On the preceding page, Forum columnist Jane Ahlin writes her farewell column. It won’t be a final farewell. Starting next year, Jane will write occasionally rather than weekly. Today she ends a three-decade run of providing readers with a Sunday dose of the wisdom and intellectual honesty that come only with maturity, experience and commitment to core principles. Those qualities informed Jane’s writing.
Hard to believe it’s been 30 years. I asked Jane to consider a Sunday column of commentary shortly after I was named editor of The Forum’s editorial pages in 1987. I knew she could write. She’d written letters to the editor and a few longer commentaries. I learned from editor Joe Dill that she was active in the community in causes ranging from the YWCA’s women’s shelter to public education. Dill agreed Jane would be an excellent addition to the Sunday opinion and commentary pages. He urged me to sign her on. She said she’d give it a go, never expecting her column would be a fixture on the page for 30 years. She began writing in 1988, missing a week only while on vacation to exotic places with husband, Dr. Tom Ahlin, or when family obligations prevented her from writing. Those misses were few.
Jane’s has been a consistent and unique voice on the opinion page. She is a member of what I refer to as “the sisterhood.” (My wife, who is of Jane’s vintage, also is a member.) Now mature women, they began their social activism in the tumultuous 1960s and 1970s when the women’s rights movement was energized by millions of educated young women of the baby boom generation. They were beginning to crack the foundations of the patriarchy. As Jane’s columns through the years attest, she never gave up the cause.
Not that all Jane’s columns were about women’s rights and civil rights. She also wrote beautifully about journeys to foreign lands, but not necessarily about landscapes and sunsets. Rather, her focus was about the people, how they lived, how they viewed the United States. She took on the failures and foibles of public education in Fargo, often to the chagrin and irritation of school officials. She championed preservation of historic homes and districts, frequently stirring the ire of city regulators who were in developers’ pockets. She wrote passionately about women in politics; and was a thoughtful progressive in her own political persuasion. A small-town North Dakota girl, her love for her state -- even when it disappointed her politically -- came through in her writing, public service work and philanthropy.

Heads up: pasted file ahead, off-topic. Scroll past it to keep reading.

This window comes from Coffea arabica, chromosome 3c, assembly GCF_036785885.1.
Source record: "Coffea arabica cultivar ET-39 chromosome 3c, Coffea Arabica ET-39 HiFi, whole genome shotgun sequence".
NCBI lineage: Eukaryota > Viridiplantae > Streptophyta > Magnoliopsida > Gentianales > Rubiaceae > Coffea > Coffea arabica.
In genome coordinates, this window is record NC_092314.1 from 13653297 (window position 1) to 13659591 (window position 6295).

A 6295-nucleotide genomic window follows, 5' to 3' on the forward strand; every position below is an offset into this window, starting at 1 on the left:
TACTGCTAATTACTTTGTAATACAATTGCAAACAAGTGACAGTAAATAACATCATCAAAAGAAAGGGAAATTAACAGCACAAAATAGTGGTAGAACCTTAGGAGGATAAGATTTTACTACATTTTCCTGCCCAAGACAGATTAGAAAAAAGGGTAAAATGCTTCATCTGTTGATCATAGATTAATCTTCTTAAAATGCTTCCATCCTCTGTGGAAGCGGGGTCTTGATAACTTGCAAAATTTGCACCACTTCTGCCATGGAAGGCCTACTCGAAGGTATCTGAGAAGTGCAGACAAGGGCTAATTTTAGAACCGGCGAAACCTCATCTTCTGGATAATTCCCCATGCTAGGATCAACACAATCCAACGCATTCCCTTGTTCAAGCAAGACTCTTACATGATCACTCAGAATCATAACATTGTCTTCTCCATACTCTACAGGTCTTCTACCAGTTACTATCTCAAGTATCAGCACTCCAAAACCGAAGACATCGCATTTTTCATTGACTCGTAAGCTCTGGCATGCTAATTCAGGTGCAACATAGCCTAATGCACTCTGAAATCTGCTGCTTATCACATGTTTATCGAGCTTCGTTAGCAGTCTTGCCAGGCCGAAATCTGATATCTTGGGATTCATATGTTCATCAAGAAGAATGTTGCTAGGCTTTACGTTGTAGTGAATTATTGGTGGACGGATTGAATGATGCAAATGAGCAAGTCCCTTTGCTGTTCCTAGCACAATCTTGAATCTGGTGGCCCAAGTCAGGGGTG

Jane created an alter-ego in “Mary Contrary,” an earthy character who was streetwise and in-your-face with her parking lot preaching. Mary was Jane’s satirical dramatis personae, charged with pricking the egomaniacal balloons of the powerful, the arrogant, the obtuse. Gotta love Mary Contrary.
The good news is Jane will write when the spirit moves her. Infrequently, she said. She’s earned the break. Her file of work for The Forum stands as an example of the way commentary should be done: meticulously researched, well-written, thought-provoking, and having affected public policy and social discourse for the better.